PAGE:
Memory Loss and Alzheimer’s Disease

Memory Loss and Alzheimer's Disease

Occasionally, you may forget where you left your keys, or why you walked into a room. In many cases, this type of common forgetfulness is merely due to preoccupation, fatigue, stress, or normal aging.

But if it continues, it's important to know that other diseases or conditions may be responsible for more serious memory loss — and some can be treated.

Causes

"Memory is made up of many circuits in the brain, and dozens of causes can destroy these sensitive connections," says Susan Colligan, PhD, head of neuropsychology at John Muir Health.

"Memory loss can be due to a functional or emotional problem, or it may be a neuroanatomical issue," she says.

Some causes that can wreak havoc with memory include traumatic brain injury (even if mild), stroke, depression, thyroid problems, hormonal imbalances, vascular conditions, high blood pressure, or drug or alcohol use. Other causes include malnutrition and side effects from medications.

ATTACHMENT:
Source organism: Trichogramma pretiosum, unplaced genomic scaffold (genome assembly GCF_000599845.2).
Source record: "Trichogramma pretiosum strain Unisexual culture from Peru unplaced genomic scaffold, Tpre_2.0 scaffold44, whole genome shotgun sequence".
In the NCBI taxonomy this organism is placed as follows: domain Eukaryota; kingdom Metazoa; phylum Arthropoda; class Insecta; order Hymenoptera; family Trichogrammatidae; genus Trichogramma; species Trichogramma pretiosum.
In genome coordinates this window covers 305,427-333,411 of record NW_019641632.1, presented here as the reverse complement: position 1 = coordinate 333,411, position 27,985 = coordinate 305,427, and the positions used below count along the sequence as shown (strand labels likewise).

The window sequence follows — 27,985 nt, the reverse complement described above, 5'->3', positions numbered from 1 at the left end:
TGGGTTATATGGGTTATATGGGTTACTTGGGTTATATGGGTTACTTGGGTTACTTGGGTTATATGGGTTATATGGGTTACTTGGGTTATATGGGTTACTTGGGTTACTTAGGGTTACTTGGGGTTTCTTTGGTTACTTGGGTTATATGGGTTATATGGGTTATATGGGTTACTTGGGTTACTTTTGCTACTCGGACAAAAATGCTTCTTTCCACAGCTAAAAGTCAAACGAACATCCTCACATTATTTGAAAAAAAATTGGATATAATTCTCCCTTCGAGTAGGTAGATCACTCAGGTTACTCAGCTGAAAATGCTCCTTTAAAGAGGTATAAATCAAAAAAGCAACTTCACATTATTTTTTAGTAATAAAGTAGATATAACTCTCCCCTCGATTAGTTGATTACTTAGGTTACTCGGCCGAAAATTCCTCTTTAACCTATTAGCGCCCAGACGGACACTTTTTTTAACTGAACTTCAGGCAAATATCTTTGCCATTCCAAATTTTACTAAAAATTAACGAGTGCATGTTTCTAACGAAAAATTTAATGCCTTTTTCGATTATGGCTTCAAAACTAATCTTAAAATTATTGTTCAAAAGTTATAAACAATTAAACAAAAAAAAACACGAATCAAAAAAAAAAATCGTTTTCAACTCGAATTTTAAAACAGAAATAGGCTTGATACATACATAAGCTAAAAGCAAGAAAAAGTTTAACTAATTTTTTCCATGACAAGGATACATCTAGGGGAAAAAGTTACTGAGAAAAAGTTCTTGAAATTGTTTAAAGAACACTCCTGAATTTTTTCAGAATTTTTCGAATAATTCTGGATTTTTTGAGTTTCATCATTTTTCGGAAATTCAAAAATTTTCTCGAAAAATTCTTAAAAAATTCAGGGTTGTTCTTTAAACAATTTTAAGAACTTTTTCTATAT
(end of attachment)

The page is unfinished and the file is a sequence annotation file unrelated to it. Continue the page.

"Overall," she says, "if memory seems to be a problem, it's important to take it seriously and check with your physician. It could be secondary to something else that is reversible."

Dr. Colligan stresses, "Don't forget to tell your physician what prescription medications you take, plus over-the-counter substances. These could have major interaction effects, including memory problems."

Dementia

Memory declines with normal aging. As you get older, you begin to lose brain cells and your body starts to make less of the chemicals that your brain needs to work properly.

There are many types of dementias, with Alzheimer's being the most common. Frequently, people who have the disease are not aware of it.

Typical memory problems as you grow older may include paying a bill late, losing things from time to time, or forgetting what day it is and remembering later.

However, if you become unable to manage a budget, misplace something and are unable to retrace your steps to find it, or completely lose track of the date or season — and these things interfere with your daily life — you may have a more serious problem.